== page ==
Stories about the house being haunted were scoffed at by the Reeds until Barbara and Ron, working at opposite sides tof their bedroom, both thought they were being nudged by the other. Another time their youngest son woke up to find his bed moved across the room.

Kitchen-Sitting Area
The customized kitchen-sitting area is the real focal point of this home. The entire area was gutted and Port Townsend wcabinetmaker Steve Habersetzer built two islands. One supports ornate white columns that replace a bearing wall. China pieces are displayed in the islands and custom cabinets, whose doors are made from glass out of old windows. Green faux marble tops the islands and wet bar. The cooking area has glass-fronted bins for pasta. Wainscoting from kitchen walls also adorns the front of the refrigerator. Architectural designer Ann Landis helped dosing the kitchen. The stenciling was done by Barbara Reed. Ceiling medallions were copied from one remaining original, discovered when a false ceiling was removed. The sitting area features original windows and French doors opening onto a multi-level deck. Overstuffed easy chairs, plants, and an old trunk, used as a coffee table, give the room a comfortable ambiance. An unusual piece is the wooden examining table, which Barbara picked up at a sale in Irondale.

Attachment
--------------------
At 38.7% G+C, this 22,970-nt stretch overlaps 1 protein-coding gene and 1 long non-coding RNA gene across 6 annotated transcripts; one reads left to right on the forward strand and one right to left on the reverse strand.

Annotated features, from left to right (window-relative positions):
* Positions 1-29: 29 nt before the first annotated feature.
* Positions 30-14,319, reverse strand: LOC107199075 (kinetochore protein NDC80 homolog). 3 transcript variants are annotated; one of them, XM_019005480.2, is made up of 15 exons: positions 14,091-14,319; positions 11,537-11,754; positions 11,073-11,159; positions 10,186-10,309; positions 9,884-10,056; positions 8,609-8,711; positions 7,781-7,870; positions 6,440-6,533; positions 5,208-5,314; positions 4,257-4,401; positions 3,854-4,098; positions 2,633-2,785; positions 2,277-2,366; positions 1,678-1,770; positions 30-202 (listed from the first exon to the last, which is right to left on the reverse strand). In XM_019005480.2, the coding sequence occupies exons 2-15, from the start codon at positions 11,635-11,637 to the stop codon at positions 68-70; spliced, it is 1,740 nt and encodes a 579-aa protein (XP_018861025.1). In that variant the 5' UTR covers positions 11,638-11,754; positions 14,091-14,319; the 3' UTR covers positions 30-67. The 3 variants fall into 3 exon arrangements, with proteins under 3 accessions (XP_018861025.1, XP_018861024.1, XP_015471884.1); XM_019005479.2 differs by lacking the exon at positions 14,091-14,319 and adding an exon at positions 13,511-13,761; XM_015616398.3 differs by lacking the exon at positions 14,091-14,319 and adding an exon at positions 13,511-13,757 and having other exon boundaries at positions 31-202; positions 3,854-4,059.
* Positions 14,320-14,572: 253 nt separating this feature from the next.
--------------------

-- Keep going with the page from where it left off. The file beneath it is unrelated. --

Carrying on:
Lower (basement) level
Because of the extensive remodeling, it was necessary to shore up the foundation. What was formerly a root cellar became va bedroom, sitting room and bath that opens to a terrace. This addition expanded the house to five bedrooms and 3,500 square feet. The claw-footed tub in the bathroom belonged to Barbara's grandmother.

Data modified from the National Register of Historic Places, the former Victorian Festival Heritage Home Tour, property owners and other sources. All material copyrighted by

Join Our Mailing List

Invalid Input
Invalid Input